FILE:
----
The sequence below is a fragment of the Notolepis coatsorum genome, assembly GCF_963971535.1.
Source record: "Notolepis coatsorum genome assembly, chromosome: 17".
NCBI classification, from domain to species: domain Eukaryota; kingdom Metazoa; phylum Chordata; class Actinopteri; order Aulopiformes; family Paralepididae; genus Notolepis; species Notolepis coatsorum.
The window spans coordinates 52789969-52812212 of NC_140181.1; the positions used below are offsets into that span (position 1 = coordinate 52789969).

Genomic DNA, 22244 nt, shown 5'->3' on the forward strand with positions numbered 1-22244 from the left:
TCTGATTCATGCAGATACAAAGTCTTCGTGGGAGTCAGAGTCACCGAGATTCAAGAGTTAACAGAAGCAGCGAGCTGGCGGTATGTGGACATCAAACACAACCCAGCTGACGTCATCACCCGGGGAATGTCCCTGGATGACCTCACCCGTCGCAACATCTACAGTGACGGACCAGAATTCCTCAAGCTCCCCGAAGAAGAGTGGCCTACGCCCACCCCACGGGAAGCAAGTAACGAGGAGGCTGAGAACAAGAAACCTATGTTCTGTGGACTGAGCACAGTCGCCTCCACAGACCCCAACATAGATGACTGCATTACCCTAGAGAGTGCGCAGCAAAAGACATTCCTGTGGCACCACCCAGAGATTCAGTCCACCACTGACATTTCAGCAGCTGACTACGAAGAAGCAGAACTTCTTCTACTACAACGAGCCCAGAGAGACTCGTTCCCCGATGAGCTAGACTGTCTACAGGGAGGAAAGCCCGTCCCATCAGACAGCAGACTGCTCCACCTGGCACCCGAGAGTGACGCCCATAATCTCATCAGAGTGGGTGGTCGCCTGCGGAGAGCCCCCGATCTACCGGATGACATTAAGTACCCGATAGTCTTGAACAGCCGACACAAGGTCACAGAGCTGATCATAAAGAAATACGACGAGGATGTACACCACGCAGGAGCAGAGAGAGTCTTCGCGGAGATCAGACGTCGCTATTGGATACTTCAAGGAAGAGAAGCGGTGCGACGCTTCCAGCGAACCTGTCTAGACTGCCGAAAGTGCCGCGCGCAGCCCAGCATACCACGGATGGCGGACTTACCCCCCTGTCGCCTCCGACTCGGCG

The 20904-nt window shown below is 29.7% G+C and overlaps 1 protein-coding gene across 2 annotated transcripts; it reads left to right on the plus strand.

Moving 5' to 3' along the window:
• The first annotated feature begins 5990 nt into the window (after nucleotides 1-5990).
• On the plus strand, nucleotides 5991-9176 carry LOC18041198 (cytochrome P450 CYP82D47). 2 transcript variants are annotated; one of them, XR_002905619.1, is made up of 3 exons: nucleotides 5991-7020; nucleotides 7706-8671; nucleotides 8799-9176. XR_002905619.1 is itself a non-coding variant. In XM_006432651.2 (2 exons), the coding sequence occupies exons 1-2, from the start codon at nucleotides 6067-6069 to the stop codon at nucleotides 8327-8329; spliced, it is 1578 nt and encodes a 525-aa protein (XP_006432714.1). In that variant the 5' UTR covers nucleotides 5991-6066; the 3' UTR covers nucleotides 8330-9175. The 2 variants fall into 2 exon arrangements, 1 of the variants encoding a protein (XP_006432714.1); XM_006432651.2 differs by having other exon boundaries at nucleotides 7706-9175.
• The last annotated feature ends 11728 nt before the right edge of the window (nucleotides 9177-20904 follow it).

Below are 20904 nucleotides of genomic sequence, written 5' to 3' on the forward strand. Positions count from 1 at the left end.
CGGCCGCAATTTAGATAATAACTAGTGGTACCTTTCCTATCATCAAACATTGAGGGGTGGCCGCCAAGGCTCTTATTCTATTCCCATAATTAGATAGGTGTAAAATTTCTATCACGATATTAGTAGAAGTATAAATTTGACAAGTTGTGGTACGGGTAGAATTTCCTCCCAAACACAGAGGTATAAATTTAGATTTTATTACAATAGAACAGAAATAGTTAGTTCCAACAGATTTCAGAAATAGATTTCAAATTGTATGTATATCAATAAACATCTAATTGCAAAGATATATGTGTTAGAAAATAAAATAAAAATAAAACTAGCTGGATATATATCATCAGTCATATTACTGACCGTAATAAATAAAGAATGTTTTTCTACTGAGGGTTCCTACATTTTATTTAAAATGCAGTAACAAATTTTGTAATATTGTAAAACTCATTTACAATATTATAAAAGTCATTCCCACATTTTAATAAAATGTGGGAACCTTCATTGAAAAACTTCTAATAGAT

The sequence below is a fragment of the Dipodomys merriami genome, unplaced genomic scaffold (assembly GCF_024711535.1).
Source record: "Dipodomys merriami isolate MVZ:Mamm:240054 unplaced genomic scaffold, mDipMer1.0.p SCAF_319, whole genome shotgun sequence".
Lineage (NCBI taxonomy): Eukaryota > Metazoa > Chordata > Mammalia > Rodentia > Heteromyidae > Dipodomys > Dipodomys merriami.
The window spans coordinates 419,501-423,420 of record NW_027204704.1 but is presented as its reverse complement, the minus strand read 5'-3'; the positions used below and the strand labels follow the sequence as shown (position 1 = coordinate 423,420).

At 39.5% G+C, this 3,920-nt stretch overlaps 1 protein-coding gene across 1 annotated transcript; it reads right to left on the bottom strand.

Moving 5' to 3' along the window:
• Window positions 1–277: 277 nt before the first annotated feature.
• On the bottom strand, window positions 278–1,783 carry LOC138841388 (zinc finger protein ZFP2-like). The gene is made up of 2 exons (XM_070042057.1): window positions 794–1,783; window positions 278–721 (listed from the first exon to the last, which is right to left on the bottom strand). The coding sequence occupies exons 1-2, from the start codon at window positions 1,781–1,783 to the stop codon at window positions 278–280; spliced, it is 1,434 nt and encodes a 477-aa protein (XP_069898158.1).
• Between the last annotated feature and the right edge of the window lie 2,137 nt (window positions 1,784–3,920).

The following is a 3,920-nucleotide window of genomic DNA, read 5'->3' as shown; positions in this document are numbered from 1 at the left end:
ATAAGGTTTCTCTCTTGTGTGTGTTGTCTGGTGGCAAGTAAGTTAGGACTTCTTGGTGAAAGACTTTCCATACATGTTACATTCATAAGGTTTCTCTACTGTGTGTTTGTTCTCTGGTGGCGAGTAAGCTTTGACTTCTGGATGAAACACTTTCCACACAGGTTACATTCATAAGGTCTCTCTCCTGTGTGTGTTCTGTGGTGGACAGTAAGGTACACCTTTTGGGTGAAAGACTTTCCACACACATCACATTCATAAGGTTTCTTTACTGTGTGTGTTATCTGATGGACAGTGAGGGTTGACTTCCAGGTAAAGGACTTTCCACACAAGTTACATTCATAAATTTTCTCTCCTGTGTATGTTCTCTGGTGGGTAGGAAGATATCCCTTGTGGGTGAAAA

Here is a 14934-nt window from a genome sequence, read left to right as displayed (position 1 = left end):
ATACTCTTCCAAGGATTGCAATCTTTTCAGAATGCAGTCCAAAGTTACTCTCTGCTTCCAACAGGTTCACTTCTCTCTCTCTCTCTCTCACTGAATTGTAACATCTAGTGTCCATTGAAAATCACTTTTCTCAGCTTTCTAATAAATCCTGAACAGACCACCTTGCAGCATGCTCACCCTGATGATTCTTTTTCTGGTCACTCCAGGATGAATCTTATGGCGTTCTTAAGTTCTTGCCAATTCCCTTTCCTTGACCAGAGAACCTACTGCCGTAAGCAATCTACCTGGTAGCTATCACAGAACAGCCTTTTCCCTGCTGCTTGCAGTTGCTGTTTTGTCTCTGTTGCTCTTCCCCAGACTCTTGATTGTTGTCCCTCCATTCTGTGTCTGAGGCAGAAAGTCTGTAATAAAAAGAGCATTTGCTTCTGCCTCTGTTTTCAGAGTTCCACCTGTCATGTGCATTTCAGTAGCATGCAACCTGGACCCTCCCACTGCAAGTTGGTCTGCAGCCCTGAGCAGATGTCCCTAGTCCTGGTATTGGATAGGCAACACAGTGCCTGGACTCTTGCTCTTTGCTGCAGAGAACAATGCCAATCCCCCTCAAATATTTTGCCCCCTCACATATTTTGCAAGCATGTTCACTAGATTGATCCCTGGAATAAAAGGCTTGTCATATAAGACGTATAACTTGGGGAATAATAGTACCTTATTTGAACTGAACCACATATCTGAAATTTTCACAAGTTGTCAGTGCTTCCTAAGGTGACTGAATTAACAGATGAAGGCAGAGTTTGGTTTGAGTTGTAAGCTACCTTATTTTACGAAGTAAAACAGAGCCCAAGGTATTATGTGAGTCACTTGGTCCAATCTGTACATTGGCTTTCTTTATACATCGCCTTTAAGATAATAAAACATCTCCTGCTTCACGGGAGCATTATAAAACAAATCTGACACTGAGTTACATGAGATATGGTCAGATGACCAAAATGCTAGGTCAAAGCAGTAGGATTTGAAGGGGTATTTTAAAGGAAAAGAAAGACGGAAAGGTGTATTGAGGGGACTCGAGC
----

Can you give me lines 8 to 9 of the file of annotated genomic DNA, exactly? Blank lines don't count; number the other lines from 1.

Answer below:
Moving 5' to 3' along the window:
• The first annotated feature begins 5990 nt into the window (after nucleotides 1-5990).